More notes on a scam
It’s no great surprise that, once again, I received a message on Recon from someone saying they were looking for a sub, and telling me to email them. This time, Recon were pretty quick – by the time I saw the message, the profile had already been deleted. Nevertheless, I decided to follow up on my previous adventures in working out a scam, and see if this one was the same.
Surprise, surprise, things went in much the same way – though “Benjamin Porter” wasn’t forthcoming with any info, even though I mentioned in my very first message that I couldn’t see his profile on Recon. First off, a reminder to any novices, this should be pretty much a massive warning sign. Even though he knew that I couldn’t have seen his photos, or where he was, he volunteered no information about himself, and he didn’t ask for anything much from me, beyond this:
So what bdsm stuff have you done before?Have you been serving a master before?
Whereabouts are you?
I gave a very brief reply, listing a few activities and we got straight to
Good.so you are here now to submit yourself to obey me and to be my? ?slave servant..? and train under my dominance skill?
Then, without really asking anything more about me – not even age, body type, fantasies, any health issues – all the sorts of things someone really serious about this might be interested in finding out, especially when they’ve just got an email out of the blue, I got a list of five guidelines:
1. A submissive’s place is to honor his Master
2. A submissive’s place is to obey his Master
3. A submissive’s purpose is to serve his Master
4. A submissive’s pleasure is in accepting Guidance and Discipline
5. A submissive’s joy is to please his Master
Now, there’s nothing wrong with those per-se, but BDSM works both ways, and if you’re going to trust someone with your body, it’s nice to know a bit about them – and what they see their role as. There’s not much information coming from this guy that couldn’t be simply copied and pasted.
Of course, as before, the real thing is a couple more messages in, when I’m asked to create my ‘slave profile’ and sent a link to the site on which to do it.
First of the that I require for your training would you be to create a bdsm slave profile as a tribute and as a sign of your loyalty and surrender to me make it here
<<<+ Master Community Page +>>>
then make it as detailed as possible as it will be used by Master for your training and sessions with Me slave
Use SlaveNgletz5Sle as your profile name so i will tag it on your passes.
After making a profile, upgrade your account. Choose 1 month only then uncheck the small box below it then proceed. After upgrading your profile, you will receive an official confirmation number in order for you to redeem the passes and benefits.
After that, i will give you a reward, the reward that i know you would be happy on it.
The message is pretty similar to the one from the last guy to try this on. Though not word for word identical, the same “Master Community Page” text, and as before, the link contains an affiliate ID, and the PPS reference, to indicate that it’s a Pay Per Signup referral – in other words, if I do follow his instructions, he’s going to get $50 once I pay.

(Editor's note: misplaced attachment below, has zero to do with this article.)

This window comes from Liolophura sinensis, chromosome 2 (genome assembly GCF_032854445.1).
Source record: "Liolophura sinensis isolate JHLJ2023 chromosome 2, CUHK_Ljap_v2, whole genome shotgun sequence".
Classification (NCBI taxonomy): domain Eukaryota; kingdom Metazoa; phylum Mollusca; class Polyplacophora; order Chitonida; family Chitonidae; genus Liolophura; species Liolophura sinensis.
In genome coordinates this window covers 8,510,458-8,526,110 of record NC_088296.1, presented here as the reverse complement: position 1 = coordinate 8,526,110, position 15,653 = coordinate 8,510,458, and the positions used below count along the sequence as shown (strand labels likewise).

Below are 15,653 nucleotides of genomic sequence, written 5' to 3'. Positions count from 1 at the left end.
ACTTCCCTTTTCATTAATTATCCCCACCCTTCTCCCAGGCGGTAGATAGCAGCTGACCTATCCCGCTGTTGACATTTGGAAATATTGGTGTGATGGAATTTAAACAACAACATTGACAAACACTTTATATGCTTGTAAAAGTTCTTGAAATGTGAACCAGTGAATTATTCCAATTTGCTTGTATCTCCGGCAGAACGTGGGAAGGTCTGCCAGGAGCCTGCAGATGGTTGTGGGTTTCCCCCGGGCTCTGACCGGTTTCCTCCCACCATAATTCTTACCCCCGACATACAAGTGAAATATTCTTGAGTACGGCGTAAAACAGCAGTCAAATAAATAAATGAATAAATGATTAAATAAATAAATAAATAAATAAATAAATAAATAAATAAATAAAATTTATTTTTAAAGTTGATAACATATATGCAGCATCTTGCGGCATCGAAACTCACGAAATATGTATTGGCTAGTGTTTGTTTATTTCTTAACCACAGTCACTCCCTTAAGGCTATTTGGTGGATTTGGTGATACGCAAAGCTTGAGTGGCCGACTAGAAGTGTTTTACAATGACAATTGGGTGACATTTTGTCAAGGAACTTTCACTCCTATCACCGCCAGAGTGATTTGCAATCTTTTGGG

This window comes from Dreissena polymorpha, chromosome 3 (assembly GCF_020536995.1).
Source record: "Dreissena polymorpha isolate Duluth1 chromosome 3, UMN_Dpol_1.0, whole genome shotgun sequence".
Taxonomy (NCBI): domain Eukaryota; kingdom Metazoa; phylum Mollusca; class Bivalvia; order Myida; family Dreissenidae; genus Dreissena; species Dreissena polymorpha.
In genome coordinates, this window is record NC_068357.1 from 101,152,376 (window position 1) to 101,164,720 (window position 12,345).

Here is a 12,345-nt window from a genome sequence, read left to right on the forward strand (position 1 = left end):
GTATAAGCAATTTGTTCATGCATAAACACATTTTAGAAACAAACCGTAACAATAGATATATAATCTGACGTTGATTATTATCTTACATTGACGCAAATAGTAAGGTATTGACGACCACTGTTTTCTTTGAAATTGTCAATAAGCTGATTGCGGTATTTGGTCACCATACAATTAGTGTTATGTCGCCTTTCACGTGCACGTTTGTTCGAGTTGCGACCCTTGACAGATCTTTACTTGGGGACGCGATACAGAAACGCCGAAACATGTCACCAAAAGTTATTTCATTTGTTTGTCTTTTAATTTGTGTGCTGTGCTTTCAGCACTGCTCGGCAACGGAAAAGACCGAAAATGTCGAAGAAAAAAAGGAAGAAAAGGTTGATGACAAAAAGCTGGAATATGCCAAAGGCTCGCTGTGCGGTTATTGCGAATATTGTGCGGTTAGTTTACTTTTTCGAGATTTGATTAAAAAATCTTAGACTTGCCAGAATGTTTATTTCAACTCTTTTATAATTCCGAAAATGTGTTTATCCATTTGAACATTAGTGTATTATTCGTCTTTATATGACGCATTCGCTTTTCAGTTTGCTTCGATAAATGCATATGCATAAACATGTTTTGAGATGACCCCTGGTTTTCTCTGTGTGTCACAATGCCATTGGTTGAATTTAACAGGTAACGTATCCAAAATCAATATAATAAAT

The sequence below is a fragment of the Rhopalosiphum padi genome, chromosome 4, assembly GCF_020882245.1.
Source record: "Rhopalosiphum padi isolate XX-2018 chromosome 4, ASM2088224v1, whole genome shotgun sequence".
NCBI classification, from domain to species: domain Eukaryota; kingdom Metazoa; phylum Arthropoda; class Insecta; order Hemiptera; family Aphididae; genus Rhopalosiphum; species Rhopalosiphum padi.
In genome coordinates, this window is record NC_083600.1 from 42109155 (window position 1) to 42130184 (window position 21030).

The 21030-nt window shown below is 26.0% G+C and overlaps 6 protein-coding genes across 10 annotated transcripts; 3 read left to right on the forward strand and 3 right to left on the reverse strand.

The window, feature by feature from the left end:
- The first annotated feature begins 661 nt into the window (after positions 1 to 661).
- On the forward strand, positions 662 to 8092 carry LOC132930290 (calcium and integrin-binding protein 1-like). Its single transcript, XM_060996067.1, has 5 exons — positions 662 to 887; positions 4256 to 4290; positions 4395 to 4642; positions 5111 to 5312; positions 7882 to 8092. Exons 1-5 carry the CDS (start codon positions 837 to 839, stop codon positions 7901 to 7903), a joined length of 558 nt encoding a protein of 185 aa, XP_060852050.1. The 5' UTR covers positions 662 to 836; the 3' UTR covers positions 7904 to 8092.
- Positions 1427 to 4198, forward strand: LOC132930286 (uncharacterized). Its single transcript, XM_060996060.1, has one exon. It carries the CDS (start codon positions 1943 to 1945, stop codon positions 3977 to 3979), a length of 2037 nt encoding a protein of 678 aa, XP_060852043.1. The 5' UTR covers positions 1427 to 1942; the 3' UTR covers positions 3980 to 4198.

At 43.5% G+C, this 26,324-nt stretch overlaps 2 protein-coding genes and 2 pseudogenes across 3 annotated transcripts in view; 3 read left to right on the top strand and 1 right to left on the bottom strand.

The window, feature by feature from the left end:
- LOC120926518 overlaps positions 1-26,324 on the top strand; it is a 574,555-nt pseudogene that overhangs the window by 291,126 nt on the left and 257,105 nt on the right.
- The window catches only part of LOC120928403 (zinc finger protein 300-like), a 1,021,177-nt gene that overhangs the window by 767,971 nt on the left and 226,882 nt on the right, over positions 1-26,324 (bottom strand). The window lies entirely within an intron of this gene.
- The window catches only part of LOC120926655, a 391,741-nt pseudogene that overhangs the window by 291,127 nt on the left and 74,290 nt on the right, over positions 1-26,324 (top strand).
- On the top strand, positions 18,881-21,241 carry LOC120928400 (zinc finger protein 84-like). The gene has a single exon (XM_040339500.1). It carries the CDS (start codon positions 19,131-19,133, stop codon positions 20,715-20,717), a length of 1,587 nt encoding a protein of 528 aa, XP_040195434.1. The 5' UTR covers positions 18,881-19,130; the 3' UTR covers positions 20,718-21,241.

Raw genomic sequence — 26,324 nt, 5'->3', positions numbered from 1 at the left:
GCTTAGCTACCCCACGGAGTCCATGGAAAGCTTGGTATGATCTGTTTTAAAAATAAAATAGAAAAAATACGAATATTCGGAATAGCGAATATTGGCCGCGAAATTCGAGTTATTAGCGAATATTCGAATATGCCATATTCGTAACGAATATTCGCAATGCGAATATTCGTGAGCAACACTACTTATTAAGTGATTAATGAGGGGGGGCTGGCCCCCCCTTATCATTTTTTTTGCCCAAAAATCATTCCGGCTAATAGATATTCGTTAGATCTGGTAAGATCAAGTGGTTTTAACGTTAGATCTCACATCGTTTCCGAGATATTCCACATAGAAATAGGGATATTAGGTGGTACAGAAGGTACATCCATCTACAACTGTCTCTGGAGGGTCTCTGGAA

The only difference is that this time, the page I’m sent to is GayDateLink, rather than MyBSDMDatelink, though both sites are part of the same network, with the same affiliate scheme, run by Datelink Networks.
There was one small thing that piqued my interest – that request that I “uncheck the small box below it” on the upgrade page. So, this time I decided that, since I’ve already worked out what the scam is, I’d take a closer look at the site itself, to find out what that checkbox is, why I’m being asked to untick it, and just what sort of site it is.
Signing up to GayDateLink
First things first. You can’t do much at all until you’ve verified your email on the site, where my profile name is “sentByAScammer.” The verification email is the first sign that this is, perhaps, not the best run site in the world. Take a look:
Just in case you can’t read that, the email contains my password for the site, in plain text. Now, it’s possible that this is stored during signup, to include in the email, and then securely encrypted in the database, but it’s still not good – email can be intercepted, and anyone with access to your mailbox can find the password.
Still, I carried on and created my profile. There are lots of options, so you can say you’re only looking for people with blue eyes, or who speak certain languages, and so on. And, of course, there’s the usual profile text you can fill in, where I’ve explained that if you joined the site after exchanging a few emails with someone, you’ve been had, and they’ve made $50.
Actually though, I’m not sure how many people will see that – because one thing you quickly discover when you try to explore the site is that you can’t view any profiles at all without paying. This is one of the views when you search for people – I made sure not to include any photos, and actually the majority of profiles don’t have any.
That was one of the results pages for men looking for men, aged 20-55. There were fewer than 200 shown, and only 14 active in the last 24 hours. It doesn’t strike me as a very busy site. Also worth noting is that there are quite a few profiles of people saying they’re subs, some with names in the same format I was asked to make a profile.
That suggests two things – one is that, sadly, a lot of people do fall for the scam. The second is that the database of members is shared between the various sites – I would expect to see lots of “sub” profiles on a BDSM site, but this is just plain old Gay Date Link, so it’s more ususual, hence my feeling it’s a shared database.
Why do I have to untick that box?
Anyway, back to the payment option – which you’ll see if you try to view any profile, or if you simply follow the orders of the person scamming you. This is what it looks like:
The monthly fee is $29.86, which is pretty high. You can get three months for $49.72 or a year for $99.44 (for the first year, then it’s $118.32). But it was that request to untick the box which had got my interest. And this is the wording next to it: